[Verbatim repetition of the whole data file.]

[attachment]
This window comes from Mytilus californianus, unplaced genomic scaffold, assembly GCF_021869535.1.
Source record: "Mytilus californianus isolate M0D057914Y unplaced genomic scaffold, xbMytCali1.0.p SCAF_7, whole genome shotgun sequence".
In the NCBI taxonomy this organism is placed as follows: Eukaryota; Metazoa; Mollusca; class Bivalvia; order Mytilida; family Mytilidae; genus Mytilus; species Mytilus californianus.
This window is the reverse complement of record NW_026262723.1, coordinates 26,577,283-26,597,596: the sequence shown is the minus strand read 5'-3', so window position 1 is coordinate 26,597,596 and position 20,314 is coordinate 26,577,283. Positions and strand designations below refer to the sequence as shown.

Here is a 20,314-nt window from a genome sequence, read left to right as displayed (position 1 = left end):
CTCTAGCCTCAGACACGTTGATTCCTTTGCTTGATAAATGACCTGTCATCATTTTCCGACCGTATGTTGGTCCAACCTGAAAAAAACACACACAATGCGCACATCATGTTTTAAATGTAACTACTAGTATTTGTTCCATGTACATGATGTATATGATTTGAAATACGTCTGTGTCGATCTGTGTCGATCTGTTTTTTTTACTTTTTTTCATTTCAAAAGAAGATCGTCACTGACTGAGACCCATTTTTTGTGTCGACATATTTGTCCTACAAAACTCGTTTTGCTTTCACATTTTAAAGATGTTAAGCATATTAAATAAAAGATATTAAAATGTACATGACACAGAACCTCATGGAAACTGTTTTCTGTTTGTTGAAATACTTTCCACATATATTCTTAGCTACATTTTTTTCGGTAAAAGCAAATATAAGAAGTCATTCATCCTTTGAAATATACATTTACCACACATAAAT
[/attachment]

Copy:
This window comes from Mytilus californianus, unplaced genomic scaffold, assembly GCF_021869535.1.
Source record: "Mytilus californianus isolate M0D057914Y unplaced genomic scaffold, xbMytCali1.0.p SCAF_7, whole genome shotgun sequence".
In the NCBI taxonomy this organism is placed as follows: Eukaryota; Metazoa; Mollusca; class Bivalvia; order Mytilida; family Mytilidae; genus Mytilus; species Mytilus californianus.
This window is the reverse complement of record NW_026262723.1, coordinates 26,577,283-26,597,596: the sequence shown is the minus strand read 5'-3', so window position 1 is coordinate 26,597,596 and position 20,314 is coordinate 26,577,283. Positions and strand designations below refer to the sequence as shown.

Here is a 20,314-nt window from a genome sequence, read left to right as displayed (position 1 = left end):
CTCTAGCCTCAGACACGTTGATTCCTTTGCTTGATAAATGACCTGTCATCATTTTCCGACCGTATGTTGGTCCAACCTGAAAAAAACACACACAATGCGCACATCATGTTTTAAATGTAACTACTAGTATTTGTTCCATGTACATGATGTATATGATTTGAAATACGTCTGTGTCGATCTGTGTCGATCTGTTTTTTTTACTTTTTTTCATTTCAAAAGAAGATCGTCACTGACTGAGACCCATTTTTTGTGTCGACATATTTGTCCTACAAAACTCGTTTTGCTTTCACATTTTAAAGATGTTAAGCATATTAAATAAAAGATATTAAAATGTACATGACACAGAACCTCATGGAAACTGTTTTCTGTTTGTTGAAATACTTTCCACATATATTCTTAGCTACATTTTTTTCGGTAAAAGCAAATATAAGAAGTCATTCATCCTTTGAAATATACATTTACCACACATAAAT